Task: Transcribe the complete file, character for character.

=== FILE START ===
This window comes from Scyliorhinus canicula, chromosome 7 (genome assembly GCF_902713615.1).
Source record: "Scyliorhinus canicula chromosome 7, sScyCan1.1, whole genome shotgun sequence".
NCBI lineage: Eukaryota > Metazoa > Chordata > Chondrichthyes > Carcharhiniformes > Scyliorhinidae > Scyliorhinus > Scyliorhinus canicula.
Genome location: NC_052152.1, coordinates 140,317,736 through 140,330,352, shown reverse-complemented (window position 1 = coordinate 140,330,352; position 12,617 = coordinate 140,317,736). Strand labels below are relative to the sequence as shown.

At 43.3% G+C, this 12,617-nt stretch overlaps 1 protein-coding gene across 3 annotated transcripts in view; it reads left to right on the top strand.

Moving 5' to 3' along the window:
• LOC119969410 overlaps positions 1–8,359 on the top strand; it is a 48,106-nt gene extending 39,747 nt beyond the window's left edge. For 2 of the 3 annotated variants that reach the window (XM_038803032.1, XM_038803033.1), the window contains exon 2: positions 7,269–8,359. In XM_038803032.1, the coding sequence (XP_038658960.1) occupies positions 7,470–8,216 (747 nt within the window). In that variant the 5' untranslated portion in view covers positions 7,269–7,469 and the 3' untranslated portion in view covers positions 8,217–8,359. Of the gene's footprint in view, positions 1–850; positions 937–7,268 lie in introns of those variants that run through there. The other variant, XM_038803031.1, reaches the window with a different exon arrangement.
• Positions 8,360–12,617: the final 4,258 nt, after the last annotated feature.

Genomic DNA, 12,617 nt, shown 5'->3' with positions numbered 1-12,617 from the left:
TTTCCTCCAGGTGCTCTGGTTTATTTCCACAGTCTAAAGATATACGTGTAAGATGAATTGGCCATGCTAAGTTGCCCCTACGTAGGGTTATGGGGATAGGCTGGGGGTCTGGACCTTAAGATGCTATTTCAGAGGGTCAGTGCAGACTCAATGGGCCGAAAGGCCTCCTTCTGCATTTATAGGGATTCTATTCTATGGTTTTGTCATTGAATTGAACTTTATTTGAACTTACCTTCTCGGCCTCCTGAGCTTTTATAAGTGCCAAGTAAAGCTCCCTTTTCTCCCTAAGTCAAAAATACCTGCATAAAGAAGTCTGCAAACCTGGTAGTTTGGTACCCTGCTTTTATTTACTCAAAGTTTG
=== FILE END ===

This window comes from Scyliorhinus canicula, chromosome 7 (genome assembly GCF_902713615.1).
Source record: "Scyliorhinus canicula chromosome 7, sScyCan1.1, whole genome shotgun sequence".
NCBI lineage: Eukaryota > Metazoa > Chordata > Chondrichthyes > Carcharhiniformes > Scyliorhinidae > Scyliorhinus > Scyliorhinus canicula.
Genome location: NC_052152.1, coordinates 140,317,736 through 140,330,352, shown reverse-complemented (window position 1 = coordinate 140,330,352; position 12,617 = coordinate 140,317,736). Strand labels below are relative to the sequence as shown.

At 43.3% G+C, this 12,617-nt stretch overlaps 1 protein-coding gene across 3 annotated transcripts in view; it reads left to right on the top strand.

Moving 5' to 3' along the window:
• LOC119969410 overlaps positions 1–8,359 on the top strand; it is a 48,106-nt gene extending 39,747 nt beyond the window's left edge. For 2 of the 3 annotated variants that reach the window (XM_038803032.1, XM_038803033.1), the window contains exon 2: positions 7,269–8,359. In XM_038803032.1, the coding sequence (XP_038658960.1) occupies positions 7,470–8,216 (747 nt within the window). In that variant the 5' untranslated portion in view covers positions 7,269–7,469 and the 3' untranslated portion in view covers positions 8,217–8,359. Of the gene's footprint in view, positions 1–850; positions 937–7,268 lie in introns of those variants that run through there. The other variant, XM_038803031.1, reaches the window with a different exon arrangement.
• Positions 8,360–12,617: the final 4,258 nt, after the last annotated feature.

Genomic DNA, 12,617 nt, shown 5'->3' with positions numbered 1-12,617 from the left:
TTTCCTCCAGGTGCTCTGGTTTATTTCCACAGTCTAAAGATATACGTGTAAGATGAATTGGCCATGCTAAGTTGCCCCTACGTAGGGTTATGGGGATAGGCTGGGGGTCTGGACCTTAAGATGCTATTTCAGAGGGTCAGTGCAGACTCAATGGGCCGAAAGGCCTCCTTCTGCATTTATAGGGATTCTATTCTATGGTTTTGTCATTGAATTGAACTTTATTTGAACTTACCTTCTCGGCCTCCTGAGCTTTTATAAGTGCCAAGTAAAGCTCCCTTTTCTCCCTAAGTCAAAAATACCTGCATAAAGAAGTCTGCAAACCTGGTAGTTTGGTACCCTGCTTTTATTTACTCAAAGTTTG